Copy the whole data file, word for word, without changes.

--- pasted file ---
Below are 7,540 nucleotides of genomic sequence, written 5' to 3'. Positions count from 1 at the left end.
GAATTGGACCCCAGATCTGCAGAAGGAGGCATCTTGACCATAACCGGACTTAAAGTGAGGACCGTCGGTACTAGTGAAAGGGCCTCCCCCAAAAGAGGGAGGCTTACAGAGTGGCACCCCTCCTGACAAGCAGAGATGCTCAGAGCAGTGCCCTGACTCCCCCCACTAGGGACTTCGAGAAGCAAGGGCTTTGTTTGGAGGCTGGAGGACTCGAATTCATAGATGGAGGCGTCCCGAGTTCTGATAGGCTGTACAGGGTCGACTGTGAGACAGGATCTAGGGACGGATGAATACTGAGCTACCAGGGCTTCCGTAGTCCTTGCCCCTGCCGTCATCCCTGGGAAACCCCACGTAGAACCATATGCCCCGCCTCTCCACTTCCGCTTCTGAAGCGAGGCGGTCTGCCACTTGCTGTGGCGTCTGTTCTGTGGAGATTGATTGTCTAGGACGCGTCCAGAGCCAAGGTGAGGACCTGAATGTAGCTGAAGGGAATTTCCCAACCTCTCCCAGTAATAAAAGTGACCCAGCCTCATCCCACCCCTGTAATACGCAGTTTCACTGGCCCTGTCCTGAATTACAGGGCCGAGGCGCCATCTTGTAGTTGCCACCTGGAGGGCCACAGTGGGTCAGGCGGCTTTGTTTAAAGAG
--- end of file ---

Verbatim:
Below are 7,540 nucleotides of genomic sequence, written 5' to 3'. Positions count from 1 at the left end.
GAATTGGACCCCAGATCTGCAGAAGGAGGCATCTTGACCATAACCGGACTTAAAGTGAGGACCGTCGGTACTAGTGAAAGGGCCTCCCCCAAAAGAGGGAGGCTTACAGAGTGGCACCCCTCCTGACAAGCAGAGATGCTCAGAGCAGTGCCCTGACTCCCCCCACTAGGGACTTCGAGAAGCAAGGGCTTTGTTTGGAGGCTGGAGGACTCGAATTCATAGATGGAGGCGTCCCGAGTTCTGATAGGCTGTACAGGGTCGACTGTGAGACAGGATCTAGGGACGGATGAATACTGAGCTACCAGGGCTTCCGTAGTCCTTGCCCCTGCCGTCATCCCTGGGAAACCCCACGTAGAACCATATGCCCCGCCTCTCCACTTCCGCTTCTGAAGCGAGGCGGTCTGCCACTTGCTGTGGCGTCTGTTCTGTGGAGATTGATTGTCTAGGACGCGTCCAGAGCCAAGGTGAGGACCTGAATGTAGCTGAAGGGAATTTCCCAACCTCTCCCAGTAATAAAAGTGACCCAGCCTCATCCCACCCCTGTAATACGCAGTTTCACTGGCCCTGTCCTGAATTACAGGGCCGAGGCGCCATCTTGTAGTTGCCACCTGGAGGGCCACAGTGGGTCAGGCGGCTTTGTTTAAAGAG